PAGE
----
From high energy murder ballad to unrequited love song to topical political commentary “Uncle Sam” offers a broad base of possible interpretations.
First off I’m not the biggest fan of 90’s rock. Some great bands I admired including Soul Asylum, The Goo Goo Dolls and even The Replacements signed with major labels and put out especially insipid albums during that decade. The visceral nature of punk rock was watered down into bands with numbers in their names like Blink 182 or Sum 41 and white frat boy rap-rock like Limp Bizkit headlined the culturally embarrassing Woodstock 1999 debacle. I’m not saying there wasn’t some great music released. Blur, NIN, Turbonegro, The Hellacopters, and Nirvana all come instantly to mind but overall I found it a particularly disappointing ten years for the rock genre.
Naturally when a band sends me a bio that expresses their love for 90’s rock I have my trepidations. Punchbowl Astronauts immediately alleviated my fears with their inaugural release “Uncle Sam”. This song has more in common with the bands that predate 1990’s mediocrity. It starts with an ominously distorted guitar reminiscent of the iconic Greg Sage of The Wipers fame and there are even hints of Hüsker Dü’s tender side in the opening melody (Granted there’s a good chance these two bands could predate the births of Punchbowl Astronauts’ members).
Aaron Montiel and Chris Sacco cut their teeth as a cover band early in their careers and got solid a musical education in the process. Nothing is wasted in this song. Following the tightly wound verse the pre-chorus opens up like parting clouds exposing the vast potential in Aaron Montiel’s voice. This juxtaposition exemplifies the craft of song writing. “Uncle Sam” is carefully arranged complete with lush background vocal harmonies that carry the simple guitar hook through a beautifully orchestrated break down. With the help of Grammy award winning Fran Cathcart at New York’s East Side Sound this duo has constructed a song that cuts through the sea of mediocrity that inundates my inbox.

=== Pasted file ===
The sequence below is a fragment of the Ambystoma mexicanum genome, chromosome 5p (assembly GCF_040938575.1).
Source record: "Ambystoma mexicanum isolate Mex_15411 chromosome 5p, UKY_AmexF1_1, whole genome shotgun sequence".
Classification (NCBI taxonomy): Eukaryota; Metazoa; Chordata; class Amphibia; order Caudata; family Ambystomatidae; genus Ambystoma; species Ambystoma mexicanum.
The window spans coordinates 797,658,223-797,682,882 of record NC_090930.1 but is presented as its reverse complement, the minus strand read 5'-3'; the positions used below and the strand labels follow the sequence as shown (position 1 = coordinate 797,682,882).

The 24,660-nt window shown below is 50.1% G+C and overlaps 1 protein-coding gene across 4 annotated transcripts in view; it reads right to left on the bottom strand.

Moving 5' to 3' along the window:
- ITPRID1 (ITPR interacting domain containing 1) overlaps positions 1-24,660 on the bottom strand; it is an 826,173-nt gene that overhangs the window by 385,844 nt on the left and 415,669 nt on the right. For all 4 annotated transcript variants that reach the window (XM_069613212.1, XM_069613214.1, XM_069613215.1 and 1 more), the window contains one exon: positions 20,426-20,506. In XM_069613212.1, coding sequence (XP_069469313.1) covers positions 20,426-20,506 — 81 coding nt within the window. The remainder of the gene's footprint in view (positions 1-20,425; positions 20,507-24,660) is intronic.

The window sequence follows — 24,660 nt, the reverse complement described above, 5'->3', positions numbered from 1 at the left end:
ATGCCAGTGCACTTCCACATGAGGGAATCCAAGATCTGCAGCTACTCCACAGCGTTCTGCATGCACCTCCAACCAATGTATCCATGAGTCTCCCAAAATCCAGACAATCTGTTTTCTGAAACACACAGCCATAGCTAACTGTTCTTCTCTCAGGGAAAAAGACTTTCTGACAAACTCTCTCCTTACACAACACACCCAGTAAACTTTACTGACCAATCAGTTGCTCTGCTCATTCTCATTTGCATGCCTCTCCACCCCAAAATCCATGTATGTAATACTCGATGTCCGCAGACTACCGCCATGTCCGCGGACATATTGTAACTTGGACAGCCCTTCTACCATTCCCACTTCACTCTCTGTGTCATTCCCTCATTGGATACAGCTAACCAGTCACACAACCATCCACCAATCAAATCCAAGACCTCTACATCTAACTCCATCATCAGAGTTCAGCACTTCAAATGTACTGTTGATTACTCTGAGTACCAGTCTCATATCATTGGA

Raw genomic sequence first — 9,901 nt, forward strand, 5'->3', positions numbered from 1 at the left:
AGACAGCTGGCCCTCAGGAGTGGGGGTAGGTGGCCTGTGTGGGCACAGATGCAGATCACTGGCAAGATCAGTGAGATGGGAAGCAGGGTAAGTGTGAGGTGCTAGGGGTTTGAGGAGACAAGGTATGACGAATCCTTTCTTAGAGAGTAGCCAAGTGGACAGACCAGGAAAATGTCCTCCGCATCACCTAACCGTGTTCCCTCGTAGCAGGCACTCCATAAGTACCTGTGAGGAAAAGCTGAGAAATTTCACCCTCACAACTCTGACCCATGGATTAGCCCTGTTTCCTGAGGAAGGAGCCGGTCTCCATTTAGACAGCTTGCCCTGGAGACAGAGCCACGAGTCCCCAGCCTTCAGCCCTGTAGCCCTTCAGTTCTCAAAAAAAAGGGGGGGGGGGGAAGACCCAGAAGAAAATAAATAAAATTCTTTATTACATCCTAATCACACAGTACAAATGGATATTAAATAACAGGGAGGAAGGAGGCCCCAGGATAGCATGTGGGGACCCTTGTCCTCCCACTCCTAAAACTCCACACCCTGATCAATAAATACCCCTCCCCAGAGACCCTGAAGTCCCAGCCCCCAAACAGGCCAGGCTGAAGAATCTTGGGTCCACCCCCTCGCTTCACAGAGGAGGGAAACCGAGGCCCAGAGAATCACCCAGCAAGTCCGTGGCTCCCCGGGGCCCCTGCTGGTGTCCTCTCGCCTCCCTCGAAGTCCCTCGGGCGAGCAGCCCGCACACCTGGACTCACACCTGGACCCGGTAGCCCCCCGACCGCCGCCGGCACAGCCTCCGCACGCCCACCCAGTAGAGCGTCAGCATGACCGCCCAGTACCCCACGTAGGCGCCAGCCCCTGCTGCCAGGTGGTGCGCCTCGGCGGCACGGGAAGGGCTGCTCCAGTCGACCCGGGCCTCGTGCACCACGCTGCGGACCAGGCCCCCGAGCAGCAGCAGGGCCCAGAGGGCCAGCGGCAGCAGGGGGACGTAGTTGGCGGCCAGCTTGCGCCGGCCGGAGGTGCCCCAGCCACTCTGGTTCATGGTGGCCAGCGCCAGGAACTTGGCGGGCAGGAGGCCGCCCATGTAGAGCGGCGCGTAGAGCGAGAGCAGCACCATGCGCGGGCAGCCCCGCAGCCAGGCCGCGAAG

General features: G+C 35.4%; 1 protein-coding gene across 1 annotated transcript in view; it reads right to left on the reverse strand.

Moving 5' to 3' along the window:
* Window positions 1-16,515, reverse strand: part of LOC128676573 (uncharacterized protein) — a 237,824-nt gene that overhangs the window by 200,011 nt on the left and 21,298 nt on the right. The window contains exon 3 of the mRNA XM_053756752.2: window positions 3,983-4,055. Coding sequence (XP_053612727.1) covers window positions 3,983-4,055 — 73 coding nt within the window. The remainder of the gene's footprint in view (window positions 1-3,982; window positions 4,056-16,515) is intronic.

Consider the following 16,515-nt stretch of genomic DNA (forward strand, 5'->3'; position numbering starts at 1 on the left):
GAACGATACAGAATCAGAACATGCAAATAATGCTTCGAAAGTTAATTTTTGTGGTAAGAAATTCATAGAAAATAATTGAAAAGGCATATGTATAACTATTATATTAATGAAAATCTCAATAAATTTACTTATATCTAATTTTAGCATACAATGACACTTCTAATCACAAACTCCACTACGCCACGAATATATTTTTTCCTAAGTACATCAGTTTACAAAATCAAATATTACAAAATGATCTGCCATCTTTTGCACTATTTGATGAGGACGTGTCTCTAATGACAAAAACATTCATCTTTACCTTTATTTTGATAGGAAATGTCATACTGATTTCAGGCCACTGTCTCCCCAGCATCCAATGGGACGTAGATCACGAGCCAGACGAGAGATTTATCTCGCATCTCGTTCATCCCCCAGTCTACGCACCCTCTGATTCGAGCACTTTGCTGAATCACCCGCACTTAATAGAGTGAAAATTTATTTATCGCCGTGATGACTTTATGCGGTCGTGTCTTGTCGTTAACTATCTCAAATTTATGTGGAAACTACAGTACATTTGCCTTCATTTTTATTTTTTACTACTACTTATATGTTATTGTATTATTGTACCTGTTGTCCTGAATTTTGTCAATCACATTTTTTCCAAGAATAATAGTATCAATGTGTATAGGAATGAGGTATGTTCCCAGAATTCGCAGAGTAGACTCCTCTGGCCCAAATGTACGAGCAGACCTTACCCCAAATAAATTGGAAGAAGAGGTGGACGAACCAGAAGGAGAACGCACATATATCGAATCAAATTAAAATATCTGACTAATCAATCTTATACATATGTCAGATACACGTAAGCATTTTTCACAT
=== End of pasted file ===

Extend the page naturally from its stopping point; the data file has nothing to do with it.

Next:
In our email exchanges, Chris was careful to note that they would never tell listeners how to interpret the meaning of the lyrics. The content is filled with contrasting images and is left ambiguous enough to initiate a multitude of narrative arcs. From high energy murder ballad to unrequited love song to political commentary “Uncle Sam” offers a broad base of possible interpretations. I’m leaning towards a combination of the three—perhaps a disgraced broken hearted politician awaiting execution at the gallows of a lost American dream. I urge you to listen and draw your own conclusions.
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Bruce Wilson was born in the American south and after innumerable global relocations he now resides in Vancouver, British Columbia. Bruce grew up listening to his parents’ copy of The Velvet Underground’s White Light/White Heat and quickly moved on to The Stooges, David Bowie, and The Dead Boys. These days he is a writer and sings for the Vancouver based band “Sunday Morning” who released their epymonious debut album in early 2017. He’d like to have a dog but his apartment is too small.